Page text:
Family Connectedness Moderates the Association Between Living Alone and Suicide Ideation in a Clinical Sample of Adults 50 Years and Older

Department of Psychiatry, Schulich School of Medicine and Dentistry, The University of Western Ontario, Ontario, Canada.
The American journal of geriatric psychiatry: official journal of the American Association for Geriatric Psychiatry (Impact Factor: 4.24). 11/2011; 20(8):717-23. DOI: 10.1097/JGP.0b013e31822ccd79
Source: PubMed


To investigate whether living alone is significantly associated with expression of suicide ideation among mood-disordered mental health patients and whether degree of family connectedness moderates the association between living alone and expression of suicide ideation.
Cross-sectional survey design.
Inpatient and outpatient mental health services in Rochester, New York.
A total of 130-mood-disordered inpatients and outpatients 50 years and older.
Patients completed a demographics form, an interviewer-rated measure of current suicide ideation (Scale for Suicide Ideation), and a self-report measure of family connectedness derived from the Reasons for Living Scale-Older Adult version.
Patients who reported greater family connectedness were significantly less likely to report suicide ideation; this protective effect was strongest for those living with others (Wald χ(2)[df = 1] = 3.987, p = 0.046, OR = 0.905; 95% CI = 0.821-0.998). A significant main effect of family connectedness on suicide ideation suggested that having a stronger connection to family members decreased the likelihood of reporting suicide ideation (Wald χ(2)[df = 1] = 9.730, p = 0.002, OR = 0.852; 95% CI = 0.771-0.942).
These results suggest potential value in assessing the quality of interpersonal relationships when conducting a suicide risk assessment among depressed middle-aged and older adults.

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    • "etween RFL and suicide ideation is further suggestive of the potentially robust effect of this variable in promoting life and preventing thoughts of suicide . In addition to RFL and MIL , research supports perceptions of PIL ( Heisel & Flett , 2004 ) , and positive interpersonal relationships ( Neufeld , Hirdes , Perl - man , & Rabinowitz , 2015 ; Purcell et al . , 2012 ; Rowe , Conwell , Schulberg , & Bruce , 2006 ) in potentially confer - ring resiliency to suicide ideation and behavior . Research - ers are thus encouraged to build on these positive findings by incorporating assessment of RFL , MIL , and other posi - tive psychological factors into longitudinal and / or inter - ventional research inv"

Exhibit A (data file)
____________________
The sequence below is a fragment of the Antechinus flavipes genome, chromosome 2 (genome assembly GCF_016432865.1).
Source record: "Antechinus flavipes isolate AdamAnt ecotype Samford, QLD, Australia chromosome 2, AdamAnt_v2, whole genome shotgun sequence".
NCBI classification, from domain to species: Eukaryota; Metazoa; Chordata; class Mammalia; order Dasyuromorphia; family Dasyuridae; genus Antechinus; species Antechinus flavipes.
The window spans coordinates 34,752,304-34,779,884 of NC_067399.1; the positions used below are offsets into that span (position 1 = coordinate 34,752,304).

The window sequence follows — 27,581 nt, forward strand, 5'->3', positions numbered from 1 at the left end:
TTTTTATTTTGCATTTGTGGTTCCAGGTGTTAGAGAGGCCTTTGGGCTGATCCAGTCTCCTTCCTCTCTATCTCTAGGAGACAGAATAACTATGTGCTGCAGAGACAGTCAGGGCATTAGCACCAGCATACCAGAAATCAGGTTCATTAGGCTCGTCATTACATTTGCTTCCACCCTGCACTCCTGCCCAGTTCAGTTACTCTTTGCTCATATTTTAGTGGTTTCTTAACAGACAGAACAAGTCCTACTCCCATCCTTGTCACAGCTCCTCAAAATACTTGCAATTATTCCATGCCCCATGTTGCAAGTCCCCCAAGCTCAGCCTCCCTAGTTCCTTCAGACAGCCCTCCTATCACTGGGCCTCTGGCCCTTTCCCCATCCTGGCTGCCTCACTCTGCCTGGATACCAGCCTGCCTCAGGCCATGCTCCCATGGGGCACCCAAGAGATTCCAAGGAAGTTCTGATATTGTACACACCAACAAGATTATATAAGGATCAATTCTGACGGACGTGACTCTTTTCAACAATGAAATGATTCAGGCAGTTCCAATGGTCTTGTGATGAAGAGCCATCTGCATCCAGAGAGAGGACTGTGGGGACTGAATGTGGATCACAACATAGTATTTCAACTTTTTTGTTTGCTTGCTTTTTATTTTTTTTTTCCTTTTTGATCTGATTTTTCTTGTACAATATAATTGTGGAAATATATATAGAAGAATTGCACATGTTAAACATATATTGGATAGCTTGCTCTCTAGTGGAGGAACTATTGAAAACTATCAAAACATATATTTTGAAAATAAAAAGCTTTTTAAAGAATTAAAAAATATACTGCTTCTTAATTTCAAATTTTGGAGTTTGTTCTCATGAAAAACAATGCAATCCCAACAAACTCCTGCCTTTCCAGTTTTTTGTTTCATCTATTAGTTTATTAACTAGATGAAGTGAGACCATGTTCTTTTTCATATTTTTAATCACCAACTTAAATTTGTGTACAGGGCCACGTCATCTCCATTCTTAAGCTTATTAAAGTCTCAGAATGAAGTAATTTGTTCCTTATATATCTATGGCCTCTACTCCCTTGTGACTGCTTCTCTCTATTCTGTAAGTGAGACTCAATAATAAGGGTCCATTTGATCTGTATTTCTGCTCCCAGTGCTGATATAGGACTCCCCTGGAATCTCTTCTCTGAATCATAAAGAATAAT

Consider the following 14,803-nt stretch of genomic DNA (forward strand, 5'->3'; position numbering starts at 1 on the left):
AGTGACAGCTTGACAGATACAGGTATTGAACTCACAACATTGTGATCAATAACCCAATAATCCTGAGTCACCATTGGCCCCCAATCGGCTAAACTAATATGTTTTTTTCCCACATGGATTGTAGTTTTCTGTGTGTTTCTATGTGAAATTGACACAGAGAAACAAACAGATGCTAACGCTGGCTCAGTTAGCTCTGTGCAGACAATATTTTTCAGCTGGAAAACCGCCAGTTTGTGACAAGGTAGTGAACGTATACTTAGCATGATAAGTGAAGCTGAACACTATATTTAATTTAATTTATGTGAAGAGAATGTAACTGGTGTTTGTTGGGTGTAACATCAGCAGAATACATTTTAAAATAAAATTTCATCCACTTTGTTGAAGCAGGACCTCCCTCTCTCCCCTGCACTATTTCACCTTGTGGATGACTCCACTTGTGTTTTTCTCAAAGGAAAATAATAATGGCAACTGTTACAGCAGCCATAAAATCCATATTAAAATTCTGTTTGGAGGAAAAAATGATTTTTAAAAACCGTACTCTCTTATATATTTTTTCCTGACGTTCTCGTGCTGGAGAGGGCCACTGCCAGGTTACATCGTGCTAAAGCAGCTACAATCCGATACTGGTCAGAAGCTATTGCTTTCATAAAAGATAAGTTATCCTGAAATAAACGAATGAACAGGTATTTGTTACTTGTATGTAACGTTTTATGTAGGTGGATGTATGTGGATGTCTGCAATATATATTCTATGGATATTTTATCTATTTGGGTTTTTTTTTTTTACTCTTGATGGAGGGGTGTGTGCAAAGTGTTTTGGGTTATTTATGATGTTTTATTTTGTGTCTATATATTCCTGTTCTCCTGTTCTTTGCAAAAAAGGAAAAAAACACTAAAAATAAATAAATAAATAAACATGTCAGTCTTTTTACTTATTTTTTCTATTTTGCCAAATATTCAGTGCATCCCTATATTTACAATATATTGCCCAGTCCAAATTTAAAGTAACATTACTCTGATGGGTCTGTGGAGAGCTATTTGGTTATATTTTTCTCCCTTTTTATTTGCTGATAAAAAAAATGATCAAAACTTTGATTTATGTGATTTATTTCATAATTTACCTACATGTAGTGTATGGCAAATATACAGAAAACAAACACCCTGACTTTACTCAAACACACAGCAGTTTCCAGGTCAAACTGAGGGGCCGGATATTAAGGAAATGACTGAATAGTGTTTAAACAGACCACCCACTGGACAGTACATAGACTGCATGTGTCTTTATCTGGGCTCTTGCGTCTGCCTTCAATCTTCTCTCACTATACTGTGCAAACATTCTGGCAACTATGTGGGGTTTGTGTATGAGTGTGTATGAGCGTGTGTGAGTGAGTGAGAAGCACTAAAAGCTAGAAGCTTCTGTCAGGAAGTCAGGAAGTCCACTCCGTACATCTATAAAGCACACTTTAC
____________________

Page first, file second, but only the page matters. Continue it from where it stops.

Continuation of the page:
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    ABSTRACT: Objectives: To investigate the roles of Reasons for Living (RFL) and Meaning in Life (MIL) in potentially promoting mental health and well-being and protecting against suicide ideation among community-residing older adults and to investigate the psychometric properties of the Reasons for Living Scale-Older Adult Version (RFL-OA). Method: Of 173 older adults initially recruited into a longitudinal study on late-life suicide ideation, 109 completed the RFL-OA and measures of cognitive and physical functioning and positive and negative psychological factors at a two-year follow-up assessment. We tested a model in which RFL and MIL protect against suicide ideation, controlling for demographic and clinical factors. We also assessed the psychometric properties of the RFL-OA in community-residing older adults, investigating its internal consistency and its convergent (MIL, perceived social support, and life satisfaction), divergent (loneliness, depressive symptom severity, and suicide ideation), and discriminant validity (cognitive and physical functioning). Results: RFL-OA scores explained significant variance in suicide ideation, controlling for age, sex, depressive symptom severity, and loneliness. MIL explained significant unique variance in suicide ideation, controlling for these factors and RFL, and MIL significantly mediated the association between RFL and suicide ideation. Psychometric analyses indicated strong internal consistency (α=.94), convergent, divergent, and discriminant validity for the RFL-OA relative to positive and negative psychological factors and cognitive and physical functioning. Conclusion: These findings add to a growing body of literature suggesting merit in investigating positive psychological factors together with negative factors when assessing suicide risk and planning psychological services for older adults.
    Aging and Mental Health 08/2015; DOI:10.1080/13607863.2015.1078279 · 1.75 Impact Factor
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    • "For instance, depression had been reported to affect 50% of patients following myocardial infarction or coronary arterial disease; 50% with DM-2; and 50% of people with cancer (McLachlan, 2011). On the other hand, the literature pictured perceived social support as an important psychosocial factor that affects the SI among those diagnosed with chronic illnesses (Purcell et al., 2012; Tol et al., 2011). However, we found that patients with chronic illnesses had a moderate perception of social support in all forms. "
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